Happy Friday, my friends! I’m trying out something new here as (this should surprise no one) I am starved for real human interaction and doomscrolling just isn’t cutting it anymore. I’m missing spontaneous moments of interaction, little fragments of things to bond over (not that there isn’t a time and place for long phone calls). I’m obviously missing other things too like my parents and strangers, but we keep it moving.
So on Fridays I’ll be sending out short summaries of things I liked or maybe disliked but wanted to share anyway. I’ll still be posting the regular stuff, but now you can get that raw and unfiltered content sent direct at a higher frequency, with the same low-latency you crave:
1. Good tweet
2. Album I haven’t stopped listening to
Terminus by Jesu (2020)
Justin Broadrick, better known for Godflesh (industrial metal), released his first full-length in 7 years under his melodic/melancholic Jesu. Joe said “shoegaze side projects are always good, or at least always better than heavy side projects” and he’s right.
3. New paper out from ETH Zurich about prosthesis feedback and embodiment (!!)
“Lightening the Perceived Prosthesis Weight with Neural Embodiment Promoted by Sensory Feedback” Greta Preatoni, Giacomo Valle, Francesco M. Petrini, Stanisa Raspopovic.
I’ve posted about this on Twitter already but it’s always so satisfying to see papers out from other labs on ideas that have kept you awake when you’re trying to sleep.
In this study, an individual with an above-knee prosthesis and an intraneural sensory feedback system (electrodes implanted in the tibial nerve) was asked to walk overground for 10 minutes. The force measured on the bottom of the prosthetic foot was translated as an electrical stimulus to the implant. When using this sensory feedback, the subject found the prosthesis to be significantly lighter, and rated the prosthesis as more comfortable. Most interesting part: when asked to walk while doing a cognitively challenging task (spelling a word backwards), they walked faster and were more accurate in their counting with the sensory feedback than without.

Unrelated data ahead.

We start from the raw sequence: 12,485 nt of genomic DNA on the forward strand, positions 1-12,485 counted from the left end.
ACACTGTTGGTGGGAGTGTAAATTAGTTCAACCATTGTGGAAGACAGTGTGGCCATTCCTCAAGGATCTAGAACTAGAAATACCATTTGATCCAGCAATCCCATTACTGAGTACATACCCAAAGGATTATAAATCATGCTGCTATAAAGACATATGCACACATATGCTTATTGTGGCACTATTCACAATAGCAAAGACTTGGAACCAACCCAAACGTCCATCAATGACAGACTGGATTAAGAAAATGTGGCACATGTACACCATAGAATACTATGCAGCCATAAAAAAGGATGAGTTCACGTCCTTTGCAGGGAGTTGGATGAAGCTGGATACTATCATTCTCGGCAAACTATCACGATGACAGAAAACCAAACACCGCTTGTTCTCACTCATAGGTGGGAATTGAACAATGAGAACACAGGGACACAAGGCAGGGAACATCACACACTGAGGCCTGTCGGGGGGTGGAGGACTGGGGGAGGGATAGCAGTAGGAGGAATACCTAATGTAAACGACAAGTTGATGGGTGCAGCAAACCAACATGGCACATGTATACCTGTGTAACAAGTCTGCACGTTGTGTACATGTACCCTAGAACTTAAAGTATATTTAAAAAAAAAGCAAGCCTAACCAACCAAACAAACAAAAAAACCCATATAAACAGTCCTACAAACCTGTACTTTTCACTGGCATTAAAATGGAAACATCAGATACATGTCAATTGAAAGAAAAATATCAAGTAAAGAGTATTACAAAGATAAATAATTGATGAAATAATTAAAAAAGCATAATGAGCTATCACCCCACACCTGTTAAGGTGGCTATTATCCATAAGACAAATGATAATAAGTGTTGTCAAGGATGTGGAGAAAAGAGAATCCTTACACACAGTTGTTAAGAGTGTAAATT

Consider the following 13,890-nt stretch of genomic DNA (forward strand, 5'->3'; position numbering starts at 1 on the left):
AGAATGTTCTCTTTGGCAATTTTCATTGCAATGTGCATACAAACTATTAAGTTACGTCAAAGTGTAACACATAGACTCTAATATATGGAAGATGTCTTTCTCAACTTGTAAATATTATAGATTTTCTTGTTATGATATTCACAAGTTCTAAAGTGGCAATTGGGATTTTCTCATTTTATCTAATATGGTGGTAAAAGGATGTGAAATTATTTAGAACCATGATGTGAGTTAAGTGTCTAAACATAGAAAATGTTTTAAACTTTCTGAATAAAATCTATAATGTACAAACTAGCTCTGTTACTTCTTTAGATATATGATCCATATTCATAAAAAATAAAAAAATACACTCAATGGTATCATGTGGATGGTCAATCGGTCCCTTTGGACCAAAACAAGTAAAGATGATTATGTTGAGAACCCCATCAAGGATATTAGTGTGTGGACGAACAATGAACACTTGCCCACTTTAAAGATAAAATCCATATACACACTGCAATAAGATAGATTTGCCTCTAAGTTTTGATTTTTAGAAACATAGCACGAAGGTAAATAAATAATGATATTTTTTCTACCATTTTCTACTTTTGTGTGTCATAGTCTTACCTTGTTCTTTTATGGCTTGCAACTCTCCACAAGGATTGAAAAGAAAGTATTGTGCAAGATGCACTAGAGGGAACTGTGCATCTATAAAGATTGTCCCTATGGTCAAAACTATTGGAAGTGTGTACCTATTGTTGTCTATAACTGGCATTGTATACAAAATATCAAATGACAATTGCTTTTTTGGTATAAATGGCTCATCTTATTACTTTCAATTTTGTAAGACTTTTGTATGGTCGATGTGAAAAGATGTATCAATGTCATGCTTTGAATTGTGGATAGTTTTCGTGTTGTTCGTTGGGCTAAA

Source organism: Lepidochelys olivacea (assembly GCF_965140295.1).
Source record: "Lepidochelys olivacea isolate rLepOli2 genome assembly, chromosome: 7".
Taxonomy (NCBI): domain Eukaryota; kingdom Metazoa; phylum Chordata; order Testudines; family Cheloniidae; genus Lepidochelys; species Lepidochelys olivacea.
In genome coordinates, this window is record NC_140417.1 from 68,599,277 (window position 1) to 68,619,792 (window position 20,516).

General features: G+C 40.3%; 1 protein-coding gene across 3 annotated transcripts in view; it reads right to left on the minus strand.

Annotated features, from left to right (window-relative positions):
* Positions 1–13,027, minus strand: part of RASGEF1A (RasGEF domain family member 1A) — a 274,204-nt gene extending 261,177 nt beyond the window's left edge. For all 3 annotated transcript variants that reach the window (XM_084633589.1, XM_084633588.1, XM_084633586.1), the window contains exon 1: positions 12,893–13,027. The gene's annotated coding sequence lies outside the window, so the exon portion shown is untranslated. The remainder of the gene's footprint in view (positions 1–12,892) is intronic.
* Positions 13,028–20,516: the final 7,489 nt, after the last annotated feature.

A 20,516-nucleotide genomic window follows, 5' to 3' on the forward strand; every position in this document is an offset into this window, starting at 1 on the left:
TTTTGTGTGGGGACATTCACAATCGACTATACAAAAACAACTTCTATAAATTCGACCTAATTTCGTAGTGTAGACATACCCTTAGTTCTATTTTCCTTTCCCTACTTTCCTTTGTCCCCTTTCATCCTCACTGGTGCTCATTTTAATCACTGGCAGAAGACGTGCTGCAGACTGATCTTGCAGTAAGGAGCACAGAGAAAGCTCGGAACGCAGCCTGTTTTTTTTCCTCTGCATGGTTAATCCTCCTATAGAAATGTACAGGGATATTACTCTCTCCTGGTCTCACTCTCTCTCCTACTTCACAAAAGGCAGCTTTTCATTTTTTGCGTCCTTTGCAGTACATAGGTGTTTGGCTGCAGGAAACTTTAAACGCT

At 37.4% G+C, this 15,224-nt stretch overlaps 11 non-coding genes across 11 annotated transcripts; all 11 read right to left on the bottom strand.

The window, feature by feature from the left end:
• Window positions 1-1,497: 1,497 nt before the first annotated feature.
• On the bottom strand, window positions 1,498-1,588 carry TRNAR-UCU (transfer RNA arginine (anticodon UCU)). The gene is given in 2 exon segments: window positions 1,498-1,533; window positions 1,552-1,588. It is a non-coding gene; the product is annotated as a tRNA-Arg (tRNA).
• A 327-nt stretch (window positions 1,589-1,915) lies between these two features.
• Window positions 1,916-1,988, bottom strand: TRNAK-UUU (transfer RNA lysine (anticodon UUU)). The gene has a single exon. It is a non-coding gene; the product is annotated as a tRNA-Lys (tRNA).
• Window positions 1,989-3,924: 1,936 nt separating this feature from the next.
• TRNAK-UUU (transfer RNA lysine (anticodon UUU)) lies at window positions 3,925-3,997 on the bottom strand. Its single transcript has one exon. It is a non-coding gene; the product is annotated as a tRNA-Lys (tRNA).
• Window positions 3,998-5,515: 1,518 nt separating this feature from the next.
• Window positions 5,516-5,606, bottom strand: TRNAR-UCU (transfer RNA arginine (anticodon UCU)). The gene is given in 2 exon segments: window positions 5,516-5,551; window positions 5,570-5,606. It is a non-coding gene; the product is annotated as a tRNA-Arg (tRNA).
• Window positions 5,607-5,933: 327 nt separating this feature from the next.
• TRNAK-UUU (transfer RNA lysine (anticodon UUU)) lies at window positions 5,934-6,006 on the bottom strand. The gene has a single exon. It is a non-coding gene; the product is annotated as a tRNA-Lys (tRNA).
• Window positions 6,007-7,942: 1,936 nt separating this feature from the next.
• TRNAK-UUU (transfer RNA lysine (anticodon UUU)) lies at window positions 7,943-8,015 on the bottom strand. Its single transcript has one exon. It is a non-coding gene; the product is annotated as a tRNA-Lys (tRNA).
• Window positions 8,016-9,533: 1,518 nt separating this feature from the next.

Why is this cool? There’s a conceit that sensory feedback (our ability to sense the world around us, and the world’s responses to our activity in it) is most important for upper limb prostheses — for manipulating things with our hands. This study shows that (at least in one subject), providing sensation to a prosthetic foot results in a better patient experience and has a measurable impact on regular tasks.
4. Making yogurt in your instant pot is so easy and now I am eating yogurt for every meal
Get a half-gallon of milk and pour it into your instant pot, add live bacteria (either from powder or just a thing of plain Siggi’s), press the
yogurt-ferment buttons and leave it for 8 hours. Done: yogurt. You don’t even need the instant pot, actually, because you’re not pressurizing anything: just leave your milk and lactobacilli in a warm (~110F) place for a little while.
5. I’ve been trying to learn German by listening to slow German news
One of my goals this year is to learn German. I don’t have to because the research will be in English but it just feels humiliating to try to move to a city and be the stereotypical American gesticulating at pastries in the coffee shop. It’s slow going but I’ve started listening to the news in slow German and I can recognize maybe 1 in 20 words. With this and Duolingo I’ll be unstoppably half-literate any minute now.
6. I cried over this episode of Chef’s Table
Dario Cecchini (Season 6 Episode 2)
Specifically, when Cecchini, son of butchers, is talking about how much he loves animals and wanted to be a veterinarian, walking through a pasture in the Chianti mountains with his cane, petting the cows. Something very heartstring pulling here beyond the obvious.
7. Find of the week: Yo Gotti CD in my car
I bought my car used a year ago. I never listen to CDs but accidentally clicked CD when I meant AUX and realized that the previous owner left this in the player. Good Fetty Wap feature on track 6.
Yours in low-latency,